FANS SAY 'AAH' FOR COACHELLA'S JAW-DROPPING ARRAY OF ACTS
There are 78 acres of evergreen- and palm-tree-framed land at the Empire Polo Field in Indio, Calif., and if you stand at the right spot — just left of center in front of the white tent that anchors the field — you’ll start hearing things: the insistent throb of a bass beat. The call-and-response gusto of a crowd-friendly MC. And the chest-rattling fuzz of an overamped bass guitar.
It’s an overwhelming aural assault, but a natural by-product of the third annual Coachella Valley Music and Arts Festival, a two-day (April 27 and 28) lollapalooza 125 miles east of L.A. that lured 70 bands and nearly 55,000 sweat-soaked fans.
”The desert’s all about freaking out and playing music,” says Dave Grohl, who did double duty over the weekend, playing drums for Queens of the Stone Age one night and fronting Foo Fighters the next. ”It’s about renting a generator and a five-gallon tank of gas and telling everybody there’s a party out in the hills.” Take that sun-stoked attitude — a far cry from the dirt-slinging frat shenanigans of Woodstock 99 — combine it with Coachella’s genre-hopping line-up of rock, hip-hop, and electronica, and you’ve got plenty of memorable musical moments, as Listen2This discovered.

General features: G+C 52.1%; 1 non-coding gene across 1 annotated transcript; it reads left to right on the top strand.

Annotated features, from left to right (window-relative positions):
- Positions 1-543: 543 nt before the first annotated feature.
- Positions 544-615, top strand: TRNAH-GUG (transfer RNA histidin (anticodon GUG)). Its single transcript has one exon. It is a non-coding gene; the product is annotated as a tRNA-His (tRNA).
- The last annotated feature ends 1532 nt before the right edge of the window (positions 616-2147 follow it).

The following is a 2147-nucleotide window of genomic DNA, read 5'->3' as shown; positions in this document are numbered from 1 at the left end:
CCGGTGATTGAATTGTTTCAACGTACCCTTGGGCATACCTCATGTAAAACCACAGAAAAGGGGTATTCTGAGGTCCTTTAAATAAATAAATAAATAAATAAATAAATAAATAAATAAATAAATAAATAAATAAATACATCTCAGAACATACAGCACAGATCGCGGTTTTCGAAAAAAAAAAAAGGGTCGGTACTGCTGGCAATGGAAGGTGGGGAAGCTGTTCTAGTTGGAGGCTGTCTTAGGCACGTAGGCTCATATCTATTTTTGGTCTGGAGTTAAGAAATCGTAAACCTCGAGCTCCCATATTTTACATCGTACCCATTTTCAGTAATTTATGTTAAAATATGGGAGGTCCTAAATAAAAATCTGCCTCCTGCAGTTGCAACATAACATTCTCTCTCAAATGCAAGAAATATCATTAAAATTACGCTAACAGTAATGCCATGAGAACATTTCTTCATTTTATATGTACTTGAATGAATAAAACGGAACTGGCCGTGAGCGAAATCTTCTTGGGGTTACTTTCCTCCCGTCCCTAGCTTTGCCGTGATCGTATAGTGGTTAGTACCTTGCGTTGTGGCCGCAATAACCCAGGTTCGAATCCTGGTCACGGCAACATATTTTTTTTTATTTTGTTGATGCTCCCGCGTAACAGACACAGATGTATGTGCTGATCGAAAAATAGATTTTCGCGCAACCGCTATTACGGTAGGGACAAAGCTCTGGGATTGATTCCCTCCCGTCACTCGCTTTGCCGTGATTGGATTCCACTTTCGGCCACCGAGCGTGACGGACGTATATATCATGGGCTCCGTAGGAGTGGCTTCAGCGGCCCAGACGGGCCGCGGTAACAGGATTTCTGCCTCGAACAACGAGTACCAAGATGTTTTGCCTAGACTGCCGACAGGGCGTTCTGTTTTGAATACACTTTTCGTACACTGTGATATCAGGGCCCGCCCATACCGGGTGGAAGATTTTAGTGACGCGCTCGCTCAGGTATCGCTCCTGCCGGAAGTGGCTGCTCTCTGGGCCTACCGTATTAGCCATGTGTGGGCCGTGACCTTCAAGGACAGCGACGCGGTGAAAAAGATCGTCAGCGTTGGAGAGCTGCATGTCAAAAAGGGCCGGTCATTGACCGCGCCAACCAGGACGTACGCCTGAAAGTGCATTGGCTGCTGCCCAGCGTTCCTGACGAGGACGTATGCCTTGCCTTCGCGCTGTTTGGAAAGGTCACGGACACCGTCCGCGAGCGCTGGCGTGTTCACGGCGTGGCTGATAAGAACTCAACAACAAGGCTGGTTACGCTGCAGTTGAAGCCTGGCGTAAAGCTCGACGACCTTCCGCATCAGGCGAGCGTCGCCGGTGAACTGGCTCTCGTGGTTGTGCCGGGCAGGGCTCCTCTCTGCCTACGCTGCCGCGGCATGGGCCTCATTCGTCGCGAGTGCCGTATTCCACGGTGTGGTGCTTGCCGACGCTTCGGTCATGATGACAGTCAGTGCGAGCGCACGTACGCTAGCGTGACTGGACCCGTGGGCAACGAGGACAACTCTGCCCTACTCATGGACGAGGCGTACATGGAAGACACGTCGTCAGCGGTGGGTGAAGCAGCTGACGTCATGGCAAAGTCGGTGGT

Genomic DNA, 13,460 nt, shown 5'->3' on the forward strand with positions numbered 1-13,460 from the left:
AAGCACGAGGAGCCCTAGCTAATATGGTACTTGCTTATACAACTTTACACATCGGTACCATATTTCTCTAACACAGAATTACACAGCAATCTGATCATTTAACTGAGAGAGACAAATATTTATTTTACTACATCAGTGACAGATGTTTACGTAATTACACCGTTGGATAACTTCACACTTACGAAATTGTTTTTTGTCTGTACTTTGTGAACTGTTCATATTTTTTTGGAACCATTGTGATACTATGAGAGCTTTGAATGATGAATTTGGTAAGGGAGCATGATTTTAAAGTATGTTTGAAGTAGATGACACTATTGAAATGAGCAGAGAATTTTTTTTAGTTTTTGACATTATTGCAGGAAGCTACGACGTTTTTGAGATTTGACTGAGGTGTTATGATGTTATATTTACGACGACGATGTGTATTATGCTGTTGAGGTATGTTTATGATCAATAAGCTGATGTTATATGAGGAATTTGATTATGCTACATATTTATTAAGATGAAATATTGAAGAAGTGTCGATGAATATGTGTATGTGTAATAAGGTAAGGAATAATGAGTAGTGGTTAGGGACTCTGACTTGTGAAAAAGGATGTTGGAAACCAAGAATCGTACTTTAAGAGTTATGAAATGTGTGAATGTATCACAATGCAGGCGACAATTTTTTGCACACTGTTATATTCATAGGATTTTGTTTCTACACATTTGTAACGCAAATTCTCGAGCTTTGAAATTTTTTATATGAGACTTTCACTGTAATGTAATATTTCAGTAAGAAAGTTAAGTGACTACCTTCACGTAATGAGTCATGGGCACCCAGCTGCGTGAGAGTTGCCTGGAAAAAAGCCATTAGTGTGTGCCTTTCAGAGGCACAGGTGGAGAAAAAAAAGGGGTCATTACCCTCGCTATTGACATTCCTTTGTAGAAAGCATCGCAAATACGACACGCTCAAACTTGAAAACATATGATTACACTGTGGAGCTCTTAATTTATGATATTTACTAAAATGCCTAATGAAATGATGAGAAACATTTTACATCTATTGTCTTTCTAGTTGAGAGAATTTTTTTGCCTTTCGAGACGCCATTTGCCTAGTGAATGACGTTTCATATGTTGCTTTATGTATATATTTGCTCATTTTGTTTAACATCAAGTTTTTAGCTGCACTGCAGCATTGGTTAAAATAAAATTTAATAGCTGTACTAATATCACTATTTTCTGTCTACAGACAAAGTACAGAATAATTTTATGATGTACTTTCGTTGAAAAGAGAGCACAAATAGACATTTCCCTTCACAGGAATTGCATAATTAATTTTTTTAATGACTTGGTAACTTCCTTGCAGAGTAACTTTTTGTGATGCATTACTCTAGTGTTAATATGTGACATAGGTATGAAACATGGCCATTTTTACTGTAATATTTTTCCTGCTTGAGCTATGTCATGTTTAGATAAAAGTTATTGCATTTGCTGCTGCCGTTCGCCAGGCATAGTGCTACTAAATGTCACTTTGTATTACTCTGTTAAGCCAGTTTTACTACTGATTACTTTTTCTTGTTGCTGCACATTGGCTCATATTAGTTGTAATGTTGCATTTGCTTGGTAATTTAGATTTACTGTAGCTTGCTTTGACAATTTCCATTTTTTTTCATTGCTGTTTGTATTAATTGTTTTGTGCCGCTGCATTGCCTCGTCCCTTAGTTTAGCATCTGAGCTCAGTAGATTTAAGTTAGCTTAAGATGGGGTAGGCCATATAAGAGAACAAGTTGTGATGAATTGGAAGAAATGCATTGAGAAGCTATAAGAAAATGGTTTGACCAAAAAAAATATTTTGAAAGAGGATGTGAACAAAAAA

12:00PM As the gates open, a parade of early arrivers staggers in. Within minutes, the front of the main stage is transformed into a Sioux nation, with about a dozen Siouxsie & the Banshees palefaces (sartorial requirement: stockings, white makeup, and a frown) setting up camp even though the Goth goddess won’t appear for another 7 1/2 hours.
1:05PM Before most fans can make sense of the sprawl — in addition to the main stage there’s an outdoor theater and a pair of rave-friendly tents dubbed Mojave and Sahara — hip-hop’s Princess Superstar kicks off the weekend with a bawdy, beat-heavy set. The crowd eases into the unofficial Coachella ’02 dance: head nodding, foot stomping, and sporadic fist pumping.
3:29PM To stand out in this PG-rated crowd (the flesh flashing that made Woodstock 99 a boobs-and-booze free-for-all is hardly encouraged), it helps to wear an ensemble made exclusively of ivy and undies, as ”Eve and Eve” (Fresno gals Teresa Hale and Meagan Makinson, both 21) find out when their getup becomes a photo-op fave. ”We’re just sharing the vibe,” says Hale. ”It’s very positive, very peaceful.” And hot. Seeking solace, revelers baked by the heat retreat to the Sahara, where they shimmy (or sleep) to a set by trance DJs Jimmy Van M & Lee Burridge.
6:11PM In the VIP area, where everybody looks like the missing sixth member of the Strokes (sunglasses, perfectly mussed hair, indifferent expression), a shaggy Pete Yorn bemoans his lack of a proper sound check, while Kelly Osbourne’s pink coif invites double takes. The nearby artists’ trailer area resembles a rowdy slumber party the morning after: overturned beer bottles and candy dishes and an Operation board game that has seen better days. Outside this wasteland wanders former MTV VJ Jesse Camp, immediately calling into question the validity of V and I in VIP.